Mayor Gillig led the tour talking about the history of Regan and wants and needs. The visitors were shown the historic jail, the school house turned event center, Old Main Street and more.
The locals shared many fabulous ideas. One of the best ideas was to someday have a local sporting center/gym. This would be ideal because Regan is centrally located between two towns with schools that need somewhere to train for sports. Other good ideas were listing Main Street on the Film Makers Association site for a location site and using the commercial kitchen in the old school as a business incubator.
The listening session was awesome! The ideas, and the information available was perfect for Regan. Many (ok most) had no idea there were so many programs offered through the state to help with start-ups, funding, building , expansion, housing and more. A personal Thank You to Emily at the Department of Commerce for bringing a printed copy of ALL the resources for Mayor Gillig who is NOT online at all.
Regan has survived over 100 years a community and is an example to other small and micro-sized communities that every community, no matter how small, has something to offer. Regan has also shown tremendous small town pride and a willingness to not settle, to not be complacent, but to continually try to find ways to reach to the future.
We would say Regan's Main Street Summit was a roaring success!
Read the full AgWeek Magazine version here: "Where there's a will"
Ever heard the old adage, “One to start it, one to grow it, one to lose it”? We’re guessing it was meant to represent the generations of a family business.
Normally “succession planning” means having a buy-in (or maybe a buy-out, sweat equity, inheriting or whatever) plan. But along with the plan comes the hard part -- the part where, like it or not, we must accept that our successors will do things differently than we did.
They’ll have new ideas and want to try new things.(gasp!) My father-in-law had different ideas about how to farm than his father, as did my husband from his dad, and now it’s our son’s turn to vex us. (Paybacks, eh?)
How we achieve the goal of handing off the family business -- no matter what kind of business it is -- is part of the equation.
Dude’s Steakhouse and Branding Iron Bar in Sidney, Neb., was opened by Dude and Florence Julinek in 1952. Fast forward 65 years -- yes, you read that right – Sixty. Five. YEARS in business, run by the same family. That’s a danged impressive feat.
Now Sarah and Joey, and Jenni (Joey's sister)the third generation, run Dude’s.
We had the pleasure of visiting with them on a stay-over in Sidney a while back. While they freely admit it hasn’t always been easy, they also acknowledge that taking over the legacy and putting their own touches on it has been rewarding.
(Read more about Dudes here)
During our visit, we talked about their school-age children, and if those children were poised to take over from Sarah and Joey. Their answer? “Time will tell...”
They want their children to “want it” when they’re old enough, and not take over because they think they “have to.” Want to vs. have to -- that’s another part of graciously handing over the reins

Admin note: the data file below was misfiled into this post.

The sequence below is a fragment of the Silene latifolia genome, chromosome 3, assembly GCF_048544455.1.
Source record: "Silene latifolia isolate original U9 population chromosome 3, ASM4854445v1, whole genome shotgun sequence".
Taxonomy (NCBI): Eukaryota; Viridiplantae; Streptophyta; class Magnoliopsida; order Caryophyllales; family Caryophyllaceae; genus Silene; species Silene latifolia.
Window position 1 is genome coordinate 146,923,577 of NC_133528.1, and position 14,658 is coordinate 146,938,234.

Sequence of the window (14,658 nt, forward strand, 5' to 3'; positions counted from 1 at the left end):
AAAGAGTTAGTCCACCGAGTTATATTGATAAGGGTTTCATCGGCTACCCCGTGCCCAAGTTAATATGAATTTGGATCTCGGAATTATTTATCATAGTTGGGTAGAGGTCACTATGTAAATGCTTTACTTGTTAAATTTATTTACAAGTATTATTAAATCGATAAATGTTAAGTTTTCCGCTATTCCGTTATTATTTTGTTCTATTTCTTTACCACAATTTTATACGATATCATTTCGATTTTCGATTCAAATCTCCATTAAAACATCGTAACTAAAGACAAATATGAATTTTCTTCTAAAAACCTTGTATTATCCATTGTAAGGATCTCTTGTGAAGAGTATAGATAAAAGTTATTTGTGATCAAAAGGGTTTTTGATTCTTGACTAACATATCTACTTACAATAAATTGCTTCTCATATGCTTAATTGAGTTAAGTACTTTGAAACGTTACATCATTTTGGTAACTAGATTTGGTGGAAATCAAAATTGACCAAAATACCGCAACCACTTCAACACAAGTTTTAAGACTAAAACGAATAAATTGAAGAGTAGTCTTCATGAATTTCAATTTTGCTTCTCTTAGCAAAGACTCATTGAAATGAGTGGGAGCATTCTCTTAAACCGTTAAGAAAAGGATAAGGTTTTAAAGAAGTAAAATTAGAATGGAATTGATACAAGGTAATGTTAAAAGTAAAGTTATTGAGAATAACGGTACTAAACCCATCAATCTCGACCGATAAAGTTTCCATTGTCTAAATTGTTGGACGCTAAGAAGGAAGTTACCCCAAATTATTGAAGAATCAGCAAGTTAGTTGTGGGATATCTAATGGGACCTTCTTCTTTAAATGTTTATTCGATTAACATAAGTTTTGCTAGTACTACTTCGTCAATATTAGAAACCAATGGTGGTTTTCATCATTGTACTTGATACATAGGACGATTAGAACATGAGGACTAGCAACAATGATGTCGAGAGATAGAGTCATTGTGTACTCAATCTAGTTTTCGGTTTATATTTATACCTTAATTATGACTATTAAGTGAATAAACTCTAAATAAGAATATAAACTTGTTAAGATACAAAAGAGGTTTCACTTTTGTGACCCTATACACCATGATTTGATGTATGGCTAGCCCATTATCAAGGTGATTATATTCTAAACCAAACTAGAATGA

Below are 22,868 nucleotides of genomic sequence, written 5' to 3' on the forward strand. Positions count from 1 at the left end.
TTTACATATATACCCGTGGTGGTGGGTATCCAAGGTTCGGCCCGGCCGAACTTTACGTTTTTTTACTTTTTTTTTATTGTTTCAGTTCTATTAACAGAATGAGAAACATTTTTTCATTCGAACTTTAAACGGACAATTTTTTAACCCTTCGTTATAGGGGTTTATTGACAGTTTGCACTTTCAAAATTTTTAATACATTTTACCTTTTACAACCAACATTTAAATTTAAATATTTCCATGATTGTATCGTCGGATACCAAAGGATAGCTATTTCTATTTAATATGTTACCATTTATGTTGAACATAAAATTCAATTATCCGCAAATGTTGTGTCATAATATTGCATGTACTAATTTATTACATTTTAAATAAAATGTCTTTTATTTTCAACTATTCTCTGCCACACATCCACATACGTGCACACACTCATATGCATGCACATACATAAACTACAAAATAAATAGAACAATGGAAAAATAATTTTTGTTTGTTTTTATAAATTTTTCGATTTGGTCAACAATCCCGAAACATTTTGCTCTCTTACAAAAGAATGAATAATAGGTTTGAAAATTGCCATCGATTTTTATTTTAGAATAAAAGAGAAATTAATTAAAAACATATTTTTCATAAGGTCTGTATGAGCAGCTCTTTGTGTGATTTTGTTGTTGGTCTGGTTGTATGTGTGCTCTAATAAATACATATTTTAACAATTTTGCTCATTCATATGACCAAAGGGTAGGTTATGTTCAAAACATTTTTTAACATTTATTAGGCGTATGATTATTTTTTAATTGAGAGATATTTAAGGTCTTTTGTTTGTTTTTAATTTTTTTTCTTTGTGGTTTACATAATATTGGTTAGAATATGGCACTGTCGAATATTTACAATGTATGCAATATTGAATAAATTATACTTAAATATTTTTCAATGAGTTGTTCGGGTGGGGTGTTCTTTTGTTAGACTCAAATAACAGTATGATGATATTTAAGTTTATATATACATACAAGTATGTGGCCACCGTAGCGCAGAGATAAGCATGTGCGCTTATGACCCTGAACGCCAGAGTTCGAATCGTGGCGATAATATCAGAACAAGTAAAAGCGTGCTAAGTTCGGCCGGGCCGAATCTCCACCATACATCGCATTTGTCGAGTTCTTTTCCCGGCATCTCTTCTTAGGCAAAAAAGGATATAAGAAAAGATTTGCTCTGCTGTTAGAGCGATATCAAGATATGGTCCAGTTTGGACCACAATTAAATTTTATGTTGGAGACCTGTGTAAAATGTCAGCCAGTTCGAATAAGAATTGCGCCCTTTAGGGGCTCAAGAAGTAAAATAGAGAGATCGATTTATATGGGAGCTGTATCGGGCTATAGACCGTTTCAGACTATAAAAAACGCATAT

What IF kiddos don’t want it? Or if they’re only doing it because they feel obligated? Will resentment build because they feel forced to follow your path instead their own stars?
In a small community the decision may be even harder.
The pressure is on, because no one wants to disappoint the people who depend on that business to continue to be there -- all the people who watched you grow up working in that business.
Which brings us back to the point -- succession means different things to different people. Perhaps Sarah’s and Joey’s children may have different ideas of what works for them and for Dude’s. Maybe they’ll decide it means only being open for dinners. And who knows? That may work for them.
Spelling aside, “succession” and “success” are two different words. Just because one buys into or inherits the family business, there’s no guarantee of continued success.
When we hand off “our baby” that we nurtured and watched grow through trials and triumphs, it’s hard to step back. It’s hard to relinquish control, to not dictate or say “we’ve always done it like that.”
And it’s doubly hard to not step on toes as our successors make their own mistakes and learn from them. We made our own mistakes and they need to make theirs, no matter how much we’d like to save them from the experience.
Each generation has its own idea of what will work and what won’t, and how to achieve their goals. And it’s up to us -- the ones handing off -- to accept that there will be changes.
We may not like them any more than our folks liked ours, but accept them we must. After all, those changes may be what stops the next one from “losing it.”
~Katy and Annette~
**This article will appear in an upcoming AGWEEK Magazine. - On a personal note- My husband and I LOVE this place. The history, the vibe, the incredible food. Dudes truly embraces the spirit of the west.
Annette & Kate
If it involves small towns, rural, business or people, we write about it. Both the good and the bad. Part of our passion is helping you be the best you can be.